How to end Tankleff case
Spitzer should pick special prosecutor to look at other suspects in murders

January 2, 2008

Even if Suffolk County District Attorney Thomas Spota should decide on his own not to seek a new trial of Martin Tankleff, it's clear that it will take a special prosecutor to make a decision about what to do next.

On Dec. 18, the Appellate Division of the State Supreme Court vacated Tankleff's 1990 conviction for killing his parents, Seymour and Arlene, in their Belle Terre home in 1988. The judges sent the case back to Suffolk for a new trial.

Now Spota confronts steep odds against a conviction, after the passage of two decades and a months-long hearing on new defense evidence unearthed since 2001. Though Spota deserves some credit for consenting to the new evidence hearing, he also faces an unfolding probe by the State Commission of Investigation into his office's handling of the witnesses.

At trial, the defense argued that Seymour Tankleff's business associate Jerry Steuerman had been responsible for the murders. The jury did not buy that, but instead believed an unsigned confession by Martin Tankleff, which he had repudiated almost immediately.

At the hearings on new evidence, the defense presented a parade of witnesses pointing to Joseph Creedon, who had business connections with Steuerman's family, as the leader of the real killers. Suffolk County Court Judge Stephen Braslow presided at the hearings, then rejected that evidence last year. But a panel of the Appellate Division in Brooklyn unanimously chided him for not making a critical analysis of the evidence, but simply excluding it mechanically.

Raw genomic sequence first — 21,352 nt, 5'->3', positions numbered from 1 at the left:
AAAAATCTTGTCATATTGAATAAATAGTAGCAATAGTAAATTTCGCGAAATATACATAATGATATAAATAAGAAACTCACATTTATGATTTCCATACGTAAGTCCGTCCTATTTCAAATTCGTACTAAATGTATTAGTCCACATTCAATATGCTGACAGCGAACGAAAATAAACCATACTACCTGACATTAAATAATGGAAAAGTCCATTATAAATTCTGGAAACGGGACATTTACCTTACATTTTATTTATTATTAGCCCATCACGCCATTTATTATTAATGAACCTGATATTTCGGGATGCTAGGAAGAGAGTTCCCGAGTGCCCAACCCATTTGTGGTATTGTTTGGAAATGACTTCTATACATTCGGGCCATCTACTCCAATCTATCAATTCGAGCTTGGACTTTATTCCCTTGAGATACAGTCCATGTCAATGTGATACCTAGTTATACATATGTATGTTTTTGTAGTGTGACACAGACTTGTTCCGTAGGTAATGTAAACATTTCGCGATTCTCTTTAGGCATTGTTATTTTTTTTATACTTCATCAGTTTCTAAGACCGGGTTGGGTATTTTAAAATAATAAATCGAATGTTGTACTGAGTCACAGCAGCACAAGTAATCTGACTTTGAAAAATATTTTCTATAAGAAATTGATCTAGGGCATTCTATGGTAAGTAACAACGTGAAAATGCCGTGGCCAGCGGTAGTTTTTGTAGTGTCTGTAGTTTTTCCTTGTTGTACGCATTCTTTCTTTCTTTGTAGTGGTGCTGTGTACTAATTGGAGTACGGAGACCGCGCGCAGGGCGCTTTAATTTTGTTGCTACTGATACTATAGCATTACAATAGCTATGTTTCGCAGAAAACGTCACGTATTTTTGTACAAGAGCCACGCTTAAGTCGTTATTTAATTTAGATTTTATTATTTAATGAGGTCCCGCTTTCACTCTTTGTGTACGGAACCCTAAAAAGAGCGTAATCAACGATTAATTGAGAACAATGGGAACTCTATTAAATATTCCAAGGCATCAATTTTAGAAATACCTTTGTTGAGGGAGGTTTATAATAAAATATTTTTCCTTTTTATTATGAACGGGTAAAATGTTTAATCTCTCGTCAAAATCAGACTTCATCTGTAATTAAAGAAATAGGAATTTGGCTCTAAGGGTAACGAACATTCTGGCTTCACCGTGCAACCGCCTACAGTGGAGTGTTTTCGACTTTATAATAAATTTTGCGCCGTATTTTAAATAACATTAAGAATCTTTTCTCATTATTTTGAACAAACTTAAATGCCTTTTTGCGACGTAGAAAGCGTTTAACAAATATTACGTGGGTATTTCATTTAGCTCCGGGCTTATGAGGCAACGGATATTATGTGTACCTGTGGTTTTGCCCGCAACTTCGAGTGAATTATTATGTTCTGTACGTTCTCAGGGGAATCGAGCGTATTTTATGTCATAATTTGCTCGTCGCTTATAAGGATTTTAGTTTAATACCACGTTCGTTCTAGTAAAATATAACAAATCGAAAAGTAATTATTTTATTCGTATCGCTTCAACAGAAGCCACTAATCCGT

Spota could appeal to the Court of Appeals in Albany, but his chances are slim. He could close the books on Tankleff by asking a court to dismiss the indictment. But even if he does, the question remains: If Appellate Division judges saw the evidence of another killer or killers as persuasive enough to warrant a new trial for Tankleff, shouldn't someone decide whether to investigate Creedon and others?

That's not a job for Spota, who as a private lawyer once represented a key detective in the case. During the evidence hearings, this page urged Braslow to appoint a special prosecutor. He didn't. Now only an independent special prosecutor, perhaps best named by Gov. Eliot Spitzer, can examine the evidence and decide whether to bring charges against someone else for the deaths of the Tankleffs.